This is not meant in terms of relationships, where it is either this or absence makes the heart grow fonder, and for me it is definitely the later, where as a solo traveler I find my heart yearning more and more for my family and friends, but I digress.
I found this thought running through my mind this morning visiting a local sight in one of the villages that make up Pokhara, the long suspension bridge.
Arriving after walking through narrow walkways with only one solitary sign indicating the direction, the last thing you would expect to find at the end of this concrete walkway, lined with the ever welcome open doors of simple homes, freshly swept daily of any dust and debris, glistening after the early morning shower, is one of the longest suspension bridges in Nepal. No grand entrance, it is just there. As westerners, this a novelty, but to the locals it just forms part of everyday life. A means of getting across the deep gorge, to work, to school, to visit friends, a playground for the young children of the village.
Two inch steel cables bolted into the surrounding rock secures this swaying structure, adorned with tattered prayer flags, over a rock strewn valley, with a small winding river waiting for the soon to come monsoon season to swell its banks. Looking down at first you just see the beauty of the surrounds, but on looking just a little further up the sides of this gorge, jars me to the core. The cliffs are not decorated with foliage and undergrowth but are feet deep in refuse, which when the rains do come, will be swept down into the river polluting the water supply flowing into the picturesque Fewa Lake in Pokahara (which is very inviting, but you dare not swim). There are signs all around the city warning if there is no lake, there is no lakeside and therefore no Pokhara, with pleas to protect the lake.
I mentioned the cleanly swept doorways and entrances to all the homes, so the local populace takes pride in their personal homes, and with that a woman walks to the start of the bridge and calmly tosses a plastic bag full of household debris over the bridge onto the cliffs below, turns on her heel and returned to her immaculately swept home. I am trying hard not to let this mar my experience. Is this laziness, lack of education or out of sight out of mind? I am assuming this is lack of education and that she is oblivious to the fact that she is slowly destroying the environment she lives in. If she can’t see the rubbish in her home, then it doesn’t exist.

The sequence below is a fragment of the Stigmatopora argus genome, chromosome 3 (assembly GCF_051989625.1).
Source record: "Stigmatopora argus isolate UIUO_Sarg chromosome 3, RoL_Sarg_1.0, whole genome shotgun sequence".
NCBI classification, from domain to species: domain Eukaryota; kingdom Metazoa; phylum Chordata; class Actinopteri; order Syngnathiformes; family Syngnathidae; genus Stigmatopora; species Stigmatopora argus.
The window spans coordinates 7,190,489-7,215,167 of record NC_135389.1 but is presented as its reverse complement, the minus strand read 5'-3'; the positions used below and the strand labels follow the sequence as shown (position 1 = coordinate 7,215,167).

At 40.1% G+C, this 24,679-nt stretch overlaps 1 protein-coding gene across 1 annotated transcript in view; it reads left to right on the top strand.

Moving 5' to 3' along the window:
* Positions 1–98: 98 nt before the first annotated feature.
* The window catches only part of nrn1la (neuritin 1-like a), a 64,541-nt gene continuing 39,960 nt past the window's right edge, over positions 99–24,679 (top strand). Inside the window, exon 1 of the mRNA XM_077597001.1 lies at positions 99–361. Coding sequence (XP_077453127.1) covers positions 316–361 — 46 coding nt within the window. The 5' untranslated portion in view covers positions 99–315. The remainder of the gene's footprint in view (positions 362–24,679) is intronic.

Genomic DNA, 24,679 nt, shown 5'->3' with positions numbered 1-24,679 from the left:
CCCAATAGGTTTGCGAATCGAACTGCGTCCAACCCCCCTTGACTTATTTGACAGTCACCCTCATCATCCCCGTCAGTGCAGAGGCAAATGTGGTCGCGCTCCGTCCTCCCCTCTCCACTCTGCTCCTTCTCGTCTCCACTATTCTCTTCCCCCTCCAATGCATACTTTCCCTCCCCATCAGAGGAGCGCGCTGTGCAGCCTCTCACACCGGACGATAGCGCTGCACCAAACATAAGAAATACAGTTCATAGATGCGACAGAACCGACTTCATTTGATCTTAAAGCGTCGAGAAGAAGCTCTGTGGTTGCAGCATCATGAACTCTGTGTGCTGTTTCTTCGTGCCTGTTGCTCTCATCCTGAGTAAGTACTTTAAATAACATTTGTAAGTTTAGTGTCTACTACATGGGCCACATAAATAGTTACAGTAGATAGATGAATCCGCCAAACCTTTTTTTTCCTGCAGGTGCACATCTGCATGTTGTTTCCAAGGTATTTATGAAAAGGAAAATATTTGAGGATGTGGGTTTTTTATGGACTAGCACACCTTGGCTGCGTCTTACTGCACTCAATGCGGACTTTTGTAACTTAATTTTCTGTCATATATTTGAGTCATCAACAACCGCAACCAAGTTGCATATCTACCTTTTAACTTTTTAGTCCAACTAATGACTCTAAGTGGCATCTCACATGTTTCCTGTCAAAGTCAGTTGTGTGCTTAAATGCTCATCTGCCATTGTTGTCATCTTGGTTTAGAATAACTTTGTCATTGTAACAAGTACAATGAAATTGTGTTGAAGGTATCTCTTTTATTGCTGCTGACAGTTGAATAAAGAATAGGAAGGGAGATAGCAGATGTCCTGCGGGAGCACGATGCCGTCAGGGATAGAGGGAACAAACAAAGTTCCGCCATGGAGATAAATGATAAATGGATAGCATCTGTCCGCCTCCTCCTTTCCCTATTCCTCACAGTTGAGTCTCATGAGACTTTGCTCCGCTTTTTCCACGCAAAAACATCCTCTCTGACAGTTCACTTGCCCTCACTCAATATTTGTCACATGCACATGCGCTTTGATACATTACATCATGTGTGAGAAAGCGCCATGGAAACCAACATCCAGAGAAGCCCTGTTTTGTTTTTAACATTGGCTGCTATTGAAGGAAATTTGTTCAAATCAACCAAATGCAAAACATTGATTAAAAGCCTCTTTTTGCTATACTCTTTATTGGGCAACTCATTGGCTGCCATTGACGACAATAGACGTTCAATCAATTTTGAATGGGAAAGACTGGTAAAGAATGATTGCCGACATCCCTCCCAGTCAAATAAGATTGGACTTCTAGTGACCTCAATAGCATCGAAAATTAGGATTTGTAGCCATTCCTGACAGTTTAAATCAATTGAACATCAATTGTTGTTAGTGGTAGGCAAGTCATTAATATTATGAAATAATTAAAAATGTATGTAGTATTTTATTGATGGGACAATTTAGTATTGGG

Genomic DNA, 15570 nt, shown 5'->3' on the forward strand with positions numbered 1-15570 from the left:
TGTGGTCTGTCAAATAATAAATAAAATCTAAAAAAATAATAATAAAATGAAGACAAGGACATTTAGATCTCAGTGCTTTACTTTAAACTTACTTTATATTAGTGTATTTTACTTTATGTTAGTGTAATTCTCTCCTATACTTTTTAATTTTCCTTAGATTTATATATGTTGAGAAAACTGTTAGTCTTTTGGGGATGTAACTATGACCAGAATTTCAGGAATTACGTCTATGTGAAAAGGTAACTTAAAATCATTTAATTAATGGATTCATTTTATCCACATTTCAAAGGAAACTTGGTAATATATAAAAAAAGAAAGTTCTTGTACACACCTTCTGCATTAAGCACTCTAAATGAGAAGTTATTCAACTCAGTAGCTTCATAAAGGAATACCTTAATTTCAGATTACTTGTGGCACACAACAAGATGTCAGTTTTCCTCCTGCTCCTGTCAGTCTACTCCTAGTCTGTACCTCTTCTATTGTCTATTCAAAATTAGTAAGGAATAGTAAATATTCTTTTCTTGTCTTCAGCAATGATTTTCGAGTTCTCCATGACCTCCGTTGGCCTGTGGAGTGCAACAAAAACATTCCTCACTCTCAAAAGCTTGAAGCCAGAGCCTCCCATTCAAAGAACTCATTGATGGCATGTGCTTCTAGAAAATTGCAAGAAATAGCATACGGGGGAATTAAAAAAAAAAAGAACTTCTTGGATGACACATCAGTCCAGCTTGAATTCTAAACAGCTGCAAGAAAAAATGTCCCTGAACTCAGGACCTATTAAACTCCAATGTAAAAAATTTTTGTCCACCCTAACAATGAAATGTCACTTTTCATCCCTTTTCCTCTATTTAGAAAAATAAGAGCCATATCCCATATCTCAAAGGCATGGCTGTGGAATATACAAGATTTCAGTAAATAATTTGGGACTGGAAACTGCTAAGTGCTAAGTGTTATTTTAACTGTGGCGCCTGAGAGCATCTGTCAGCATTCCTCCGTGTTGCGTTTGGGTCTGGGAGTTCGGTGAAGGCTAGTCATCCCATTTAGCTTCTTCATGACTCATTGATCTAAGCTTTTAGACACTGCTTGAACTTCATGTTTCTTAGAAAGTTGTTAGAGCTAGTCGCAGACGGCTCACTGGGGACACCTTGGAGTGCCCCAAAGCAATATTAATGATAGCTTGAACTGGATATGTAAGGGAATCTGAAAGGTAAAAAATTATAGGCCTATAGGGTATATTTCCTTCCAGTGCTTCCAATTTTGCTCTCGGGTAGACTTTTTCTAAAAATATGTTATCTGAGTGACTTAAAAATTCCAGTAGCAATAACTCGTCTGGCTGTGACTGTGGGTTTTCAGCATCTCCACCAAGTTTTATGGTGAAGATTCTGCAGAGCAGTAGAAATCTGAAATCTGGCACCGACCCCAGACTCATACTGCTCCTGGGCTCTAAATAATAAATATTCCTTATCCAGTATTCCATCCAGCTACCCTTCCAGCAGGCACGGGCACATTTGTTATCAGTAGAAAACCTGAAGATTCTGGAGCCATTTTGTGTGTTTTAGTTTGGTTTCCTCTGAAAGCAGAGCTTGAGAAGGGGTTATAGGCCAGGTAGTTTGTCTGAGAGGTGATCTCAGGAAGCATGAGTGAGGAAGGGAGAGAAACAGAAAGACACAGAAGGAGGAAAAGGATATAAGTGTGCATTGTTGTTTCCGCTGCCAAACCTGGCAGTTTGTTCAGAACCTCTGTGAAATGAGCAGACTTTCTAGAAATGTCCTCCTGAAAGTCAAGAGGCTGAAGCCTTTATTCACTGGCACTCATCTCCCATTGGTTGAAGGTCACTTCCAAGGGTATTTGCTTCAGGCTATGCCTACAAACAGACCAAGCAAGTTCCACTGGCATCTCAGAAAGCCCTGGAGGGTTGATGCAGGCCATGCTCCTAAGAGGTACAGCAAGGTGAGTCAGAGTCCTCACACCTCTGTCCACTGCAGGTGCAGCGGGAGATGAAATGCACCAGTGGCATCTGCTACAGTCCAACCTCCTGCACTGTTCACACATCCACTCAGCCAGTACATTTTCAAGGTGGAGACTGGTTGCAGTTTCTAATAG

I walked away feeling really angry at the devil may care attitude she appeared to have, and there was nothing I could do about it. It was not possible to call her out on this as I would have if I had been back at home. On typing this now, I have managed to quiet my mind with the decision that for the rest of my time in Pokhara, I can only lead by example and try and teach the youngsters I have the privilege to interact with on a daily basis, some sort of understanding of what long lasting damage this behaviour can have on the country that the passionately love. I will make sure that when I leave it will not be out of sight out of mind – I will do my best to make a difference.